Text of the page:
Thursday, August 7, 2008
The Kappa Fatwa
You knew all along that the mysterious anthrax attacks on The National Enquirer, the U.S. Senate, and leading broadcasters that made you afraid to open your mail in the days after 9/11 were the home-grown product of some media-addled American mind acting out from some obscure private workspace. This one is so made-for-TV ready, it even includes these nutty limericks that you can't help but imagine Bruce Dern singing with his crazy eyes in the denouement of some ABC special movie presentation:
I'm a little dream-self, short and stout.
I'm the other half of Bruce - when he lets me out.
When I get all steamed up, I don't pout.
I push Bruce aside, them I'm Free to run about!
Hickory dickory Doc - Doc Bruce ran up the clock.
But something then happened in very strange rhythm.
His other self went and exchanged places with him.
So now, please guess who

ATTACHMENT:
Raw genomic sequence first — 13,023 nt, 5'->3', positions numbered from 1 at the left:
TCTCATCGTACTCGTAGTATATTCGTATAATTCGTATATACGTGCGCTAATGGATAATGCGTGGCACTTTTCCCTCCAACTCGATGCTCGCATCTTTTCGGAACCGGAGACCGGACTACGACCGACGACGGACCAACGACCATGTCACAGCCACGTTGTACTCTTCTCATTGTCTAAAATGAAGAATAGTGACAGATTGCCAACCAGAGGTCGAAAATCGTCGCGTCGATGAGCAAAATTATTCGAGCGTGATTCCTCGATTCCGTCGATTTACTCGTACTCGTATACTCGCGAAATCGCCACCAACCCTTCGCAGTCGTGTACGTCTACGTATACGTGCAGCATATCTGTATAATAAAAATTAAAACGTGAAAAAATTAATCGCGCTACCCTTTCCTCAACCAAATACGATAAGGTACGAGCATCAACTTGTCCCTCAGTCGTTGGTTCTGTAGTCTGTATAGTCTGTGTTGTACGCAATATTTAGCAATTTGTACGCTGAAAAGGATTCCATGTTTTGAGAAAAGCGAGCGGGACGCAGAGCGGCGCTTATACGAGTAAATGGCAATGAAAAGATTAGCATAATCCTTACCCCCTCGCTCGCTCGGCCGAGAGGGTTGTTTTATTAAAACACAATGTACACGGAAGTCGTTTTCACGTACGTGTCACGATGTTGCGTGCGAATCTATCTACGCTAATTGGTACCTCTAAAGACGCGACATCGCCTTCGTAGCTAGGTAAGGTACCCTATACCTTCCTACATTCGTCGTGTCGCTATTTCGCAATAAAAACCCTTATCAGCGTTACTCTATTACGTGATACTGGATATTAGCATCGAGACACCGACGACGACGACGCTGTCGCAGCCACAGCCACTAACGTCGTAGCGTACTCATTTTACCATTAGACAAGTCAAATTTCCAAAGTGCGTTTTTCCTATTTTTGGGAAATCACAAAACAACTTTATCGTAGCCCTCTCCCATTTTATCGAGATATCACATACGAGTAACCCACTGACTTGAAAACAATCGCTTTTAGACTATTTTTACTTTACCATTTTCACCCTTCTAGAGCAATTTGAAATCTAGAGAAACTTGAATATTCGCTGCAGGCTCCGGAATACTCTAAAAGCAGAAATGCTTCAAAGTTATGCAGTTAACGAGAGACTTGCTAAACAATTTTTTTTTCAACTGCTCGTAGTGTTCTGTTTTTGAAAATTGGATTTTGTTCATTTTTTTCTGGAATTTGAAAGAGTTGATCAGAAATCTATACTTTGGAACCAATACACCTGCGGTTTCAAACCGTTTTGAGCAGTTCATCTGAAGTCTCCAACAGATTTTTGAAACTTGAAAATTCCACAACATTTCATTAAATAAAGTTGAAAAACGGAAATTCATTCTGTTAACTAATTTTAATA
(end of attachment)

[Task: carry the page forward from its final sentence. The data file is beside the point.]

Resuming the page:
Is conversing with you.
Hickory dickory Doc!
Bruce and this other guy, sitting by some trees,
It's like having two in one.
Actually it's rather fun!"
Most amazingly, though, is the revelation that much of the trigger was the scientist's lifelong obsession with the sorority Kappa Kappa Gamma, which he believed had issued a fatwa against him.
Dr. Ivins provided CW-4 one of his alternate e-mail addresses as firstname.lastname@example.org. A search of the internet for postings under goldenphoenix111 identified the following posting dated February 20,2007, on a website at www.abovetopesecret.com: